How Knee Sleeves for Powerlifting Work
Chances are good that you’ve seen at least one person at your gym working out in knee sleeves. While knee sleeves are often used for powerlifting, not everyone understands how they work. These sleeves can help guard against injury, warm up the knee joint, increase proprioception, and improve recovery.
Knee sleeves are useful as a prophylactic injury defense. They are different than knee braces, since braces are meant to protect an existing injury. They can help guard against injury by keeping the knee joint warm. When your joints are warm, discomfort generally lessens, and your injury risk is reduced.
Knee sleeves for powerlifting also help to improve proprioception. This means that your body is better able to sense where your joint is and how it’s working.
Lifters often talk about a mind-muscle connection, and knee sleeves can help you establish a similar sort of connection, which leads to better form and therefore to a decreased risk of injury.
These sleeves also work as compression gear, which helps to decrease recovery time. When compression is applied to a given area, the flow of blood through that area increases. Because blood flow increases nutrient and oxygen delivery to muscle tissue, this can help aid the recovery process.
Types of Knee Sleeves for Powerlifting
While most knee sleeves look similar to the untrained eye, there are a few different types that are designed for different activity levels. These types are classified by the thickness of the neoprene material used to make them:
- 3mm (or similar) thickness – These are some of the thinnest available knee sleeves. Generally, these would not be a good fit for powerlifters, as they do not provide enough support. This thickness is ideal for endurance sports.
- 5mm (or similar) thickness – This is a medium-thickness that is good for all-purpose activity. These may be good for those who want a balance of agility and strength, but these are not ideal for powerlifting.
- 7mm (or similar) thickness – This thickness is best for powerlifting. Since powerlifting, and particularly squatting, can be taxing on the knees, it logically follows that a support like this one would be ideal.
How to Use Knee Sleeves for Powerlifting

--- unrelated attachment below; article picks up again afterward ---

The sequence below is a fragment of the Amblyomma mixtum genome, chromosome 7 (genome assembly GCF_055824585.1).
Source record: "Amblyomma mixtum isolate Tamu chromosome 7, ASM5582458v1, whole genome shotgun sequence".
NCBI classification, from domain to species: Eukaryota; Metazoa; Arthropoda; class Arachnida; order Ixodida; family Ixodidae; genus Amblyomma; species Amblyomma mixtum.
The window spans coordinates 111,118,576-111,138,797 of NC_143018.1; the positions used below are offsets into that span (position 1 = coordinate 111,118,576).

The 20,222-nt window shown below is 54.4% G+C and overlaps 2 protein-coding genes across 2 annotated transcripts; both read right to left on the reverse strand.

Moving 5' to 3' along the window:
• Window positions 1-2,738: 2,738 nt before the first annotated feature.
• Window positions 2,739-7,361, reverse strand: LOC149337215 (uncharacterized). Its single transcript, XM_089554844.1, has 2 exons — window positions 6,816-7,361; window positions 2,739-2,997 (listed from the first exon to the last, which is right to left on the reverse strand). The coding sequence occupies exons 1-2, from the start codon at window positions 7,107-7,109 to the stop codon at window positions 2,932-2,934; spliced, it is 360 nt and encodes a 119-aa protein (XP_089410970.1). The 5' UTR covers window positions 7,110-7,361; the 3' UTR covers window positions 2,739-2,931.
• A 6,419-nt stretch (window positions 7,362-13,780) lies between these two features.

Using knee sleeves to powerlift is fairly simple. Most types of knee sleeves just pull on over the knee. Some brands may require a special technique to get them on, but after you’ve mastered that learning curve, putting them on becomes routine.
It is very important that you make sure you get exactly the right size of knee sleeve, particularly if you are a competitor. The exact way to measure will vary depending on the brand you choose, and some brands offer special instructions for those looking to wear sleeves in competition.
Other makes of knee sleeves offer charts that differentiate between “standard fit” and “tight fit.” Those looking to compete, or to at least somewhat emulate the fit of sleeves in a meet, should go for the tight fit.
Once you have selected the appropriate size of sleeve and have mastered putting them on (this can challenging, especially for the tighter fits), actually using the sleeves is easy. They are designed to stay in place, so there isn’t anything special you need to do when actually lifting.
However, because these sleeves can help improve proprioception, it can be helpful to think about where your knees are during your lifts. This may help improve your form as well as your overall body awareness, which is helpful as your lifts progress in weight.
How to Maintain Knee Sleeves for Powerlifting
Part of why knee sleeves work is because they keep your knees warm. This can unfortunately lead to a lot of sweat. There are a few different ways you can keep your knee sleeves fresh.
In between washings, it’s best to turn them inside out and let them air-dry in between workouts. Keeping them in a gym bag can lead to mildew growth.
However, you will sometimes need to wash your sleeves. The most obvious way to clean them may be washing them with a regular load of laundry. This is a good way to clean them, but it is very important to not put them in the dryer, as this can degrade the neoprene.
Rather, letting them air-dry after washing is best. Alternatively, you can boil them for about five minutes, then add some soap to the pot and leave it there as they cool. You can then rinse and air dry them.